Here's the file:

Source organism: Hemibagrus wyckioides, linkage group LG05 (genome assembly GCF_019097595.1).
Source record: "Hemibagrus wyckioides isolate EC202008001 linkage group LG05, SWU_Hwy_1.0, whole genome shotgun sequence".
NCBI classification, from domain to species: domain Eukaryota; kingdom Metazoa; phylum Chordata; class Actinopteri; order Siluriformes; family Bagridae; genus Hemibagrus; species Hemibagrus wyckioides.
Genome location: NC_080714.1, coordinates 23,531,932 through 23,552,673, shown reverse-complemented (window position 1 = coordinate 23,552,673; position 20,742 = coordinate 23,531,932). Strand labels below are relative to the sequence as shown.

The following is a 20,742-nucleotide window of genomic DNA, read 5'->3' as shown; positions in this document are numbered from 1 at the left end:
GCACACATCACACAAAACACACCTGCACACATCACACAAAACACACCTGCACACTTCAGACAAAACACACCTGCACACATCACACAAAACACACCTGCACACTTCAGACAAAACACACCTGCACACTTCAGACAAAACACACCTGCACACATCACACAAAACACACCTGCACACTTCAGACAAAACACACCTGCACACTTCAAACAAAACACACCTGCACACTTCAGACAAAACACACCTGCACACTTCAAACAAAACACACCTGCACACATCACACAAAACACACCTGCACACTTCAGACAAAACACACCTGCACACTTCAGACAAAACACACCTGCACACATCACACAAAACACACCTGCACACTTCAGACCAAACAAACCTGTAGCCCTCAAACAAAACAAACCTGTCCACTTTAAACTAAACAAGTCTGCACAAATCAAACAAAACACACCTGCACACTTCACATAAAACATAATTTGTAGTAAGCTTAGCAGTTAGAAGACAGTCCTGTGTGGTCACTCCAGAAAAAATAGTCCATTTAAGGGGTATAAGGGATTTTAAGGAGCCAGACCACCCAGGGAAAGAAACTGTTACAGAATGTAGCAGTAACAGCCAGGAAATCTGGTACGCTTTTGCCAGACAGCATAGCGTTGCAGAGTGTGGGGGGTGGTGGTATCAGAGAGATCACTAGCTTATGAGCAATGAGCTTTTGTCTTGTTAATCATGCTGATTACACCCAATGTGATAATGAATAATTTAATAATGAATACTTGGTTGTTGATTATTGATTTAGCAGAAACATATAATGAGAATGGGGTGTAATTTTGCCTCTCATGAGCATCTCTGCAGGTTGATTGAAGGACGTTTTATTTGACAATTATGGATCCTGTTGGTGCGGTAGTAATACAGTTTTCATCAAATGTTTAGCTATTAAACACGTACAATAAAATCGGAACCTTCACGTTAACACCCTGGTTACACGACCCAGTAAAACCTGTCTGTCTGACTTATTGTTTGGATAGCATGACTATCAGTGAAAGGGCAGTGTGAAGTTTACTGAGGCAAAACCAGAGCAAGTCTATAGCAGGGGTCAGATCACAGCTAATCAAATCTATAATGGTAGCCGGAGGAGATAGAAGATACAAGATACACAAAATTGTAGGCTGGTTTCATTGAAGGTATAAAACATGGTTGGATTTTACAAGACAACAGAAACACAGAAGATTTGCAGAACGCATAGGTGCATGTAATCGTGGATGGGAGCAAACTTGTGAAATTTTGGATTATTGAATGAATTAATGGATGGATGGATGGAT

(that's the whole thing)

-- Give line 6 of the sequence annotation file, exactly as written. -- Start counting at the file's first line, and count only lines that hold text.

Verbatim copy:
GCACACATCACACAAAACACACCTGCACACATCACACAAAACACACCTGCACACTTCAGACAAAACACACCTGCACACATCACACAAAACACACCTGCACACTTCAGACAAAACACACCTGCACACTTCAGACAAAACACACCTGCACACATCACACAAAACACACCTGCACACTTCAGACAAAACACACCTGCACACTTCAAACAAAACACACCTGCACACTTCAGACAAAACACACCTGCACACTTCAAACAAAACACACCTGCACACATCACACAAAACACACCTGCACACTTCAGACAAAACACACCTGCACACTTCAGACAAAACACACCTGCACACATCACACAAAACACACCTGCACACTTCAGACCAAACAAACCTGTAGCCCTCAAACAAAACAAACCTGTCCACTTTAAACTAAACAAGTCTGCACAAATCAAACAAAACACACCTGCACACTTCACATAAAACATAATTTGTAGTAAGCTTAGCAGTTAGAAGACAGTCCTGTGTGGTCACTCCAGAAAAAATAGTCCATTTAAGGGGTATAAGGGATTTTAAGGAGCCAGACCACCCAGGGAAAGAAACTGTTACAGAATGTAGCAGTAACAGCCAGGAAATCTGGTACGCTTTTGCCAGACAGCATAGCGTTGCAGAGTGTGGGGGGTGGTGGTATCAGAGAGATCACTAGCTTATGAGCAATGAGCTTTTGTCTTGTTAATCATGCTGATTACACCCAATGTGATAATGAATAATTTAATAATGAATACTTGGTTGTTGATTATTGATTTAGCAGAAACATATAATGAGAATGGGGTGTAATTTTGCCTCTCATGAGCATCTCTGCAGGTTGATTGAAGGACGTTTTATTTGACAATTATGGATCCTGTTGGTGCGGTAGTAATACAGTTTTCATCAAATGTTTAGCTATTAAACACGTACAATAAAATCGGAACCTTCACGTTAACACCCTGGTTACACGACCCAGTAAAACCTGTCTGTCTGACTTATTGTTTGGATAGCATGACTATCAGTGAAAGGGCAGTGTGAAGTTTACTGAGGCAAAACCAGAGCAAGTCTATAGCAGGGGTCAGATCACAGCTAATCAAATCTATAATGGTAGCCGGAGGAGATAGAAGATACAAGATACACAAAATTGTAGGCTGGTTTCATTGAAGGTATAAAACATGGTTGGATTTTACAAGACAACAGAAACACAGAAGATTTGCAGAACGCATAGGTGCATGTAATCGTGGATGGGAGCAAACTTGTGAAATTTTGGATTATTGAATGAATTAATGGATGGATGGATGGAT